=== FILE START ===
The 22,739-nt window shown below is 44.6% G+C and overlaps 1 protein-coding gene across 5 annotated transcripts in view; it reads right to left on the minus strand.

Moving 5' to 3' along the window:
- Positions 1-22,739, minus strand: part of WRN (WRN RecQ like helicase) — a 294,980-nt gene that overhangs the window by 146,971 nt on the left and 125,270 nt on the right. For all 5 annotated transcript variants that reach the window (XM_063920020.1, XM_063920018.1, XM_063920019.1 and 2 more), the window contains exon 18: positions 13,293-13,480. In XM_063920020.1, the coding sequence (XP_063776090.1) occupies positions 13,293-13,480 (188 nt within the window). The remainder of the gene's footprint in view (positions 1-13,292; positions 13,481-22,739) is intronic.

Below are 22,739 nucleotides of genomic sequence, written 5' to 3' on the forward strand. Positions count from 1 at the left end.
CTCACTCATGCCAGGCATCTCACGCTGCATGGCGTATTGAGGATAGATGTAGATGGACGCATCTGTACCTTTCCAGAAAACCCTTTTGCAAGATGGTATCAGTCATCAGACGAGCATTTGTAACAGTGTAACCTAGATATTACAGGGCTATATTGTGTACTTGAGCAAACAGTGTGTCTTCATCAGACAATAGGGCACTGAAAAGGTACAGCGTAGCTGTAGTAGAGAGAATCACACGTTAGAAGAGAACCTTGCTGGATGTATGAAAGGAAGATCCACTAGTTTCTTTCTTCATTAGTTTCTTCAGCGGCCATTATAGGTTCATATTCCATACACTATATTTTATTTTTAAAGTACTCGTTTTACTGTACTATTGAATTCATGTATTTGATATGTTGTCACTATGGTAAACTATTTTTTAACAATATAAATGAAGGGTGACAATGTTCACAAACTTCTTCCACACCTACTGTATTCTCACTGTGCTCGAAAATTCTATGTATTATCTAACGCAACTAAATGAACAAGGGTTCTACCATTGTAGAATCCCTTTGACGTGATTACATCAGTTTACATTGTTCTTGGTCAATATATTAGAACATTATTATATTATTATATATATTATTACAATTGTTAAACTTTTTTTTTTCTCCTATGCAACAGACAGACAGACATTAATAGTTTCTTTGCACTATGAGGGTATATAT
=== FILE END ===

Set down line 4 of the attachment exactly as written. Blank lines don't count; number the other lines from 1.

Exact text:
Below are 22,739 nucleotides of genomic sequence, written 5' to 3' on the forward strand. Positions count from 1 at the left end.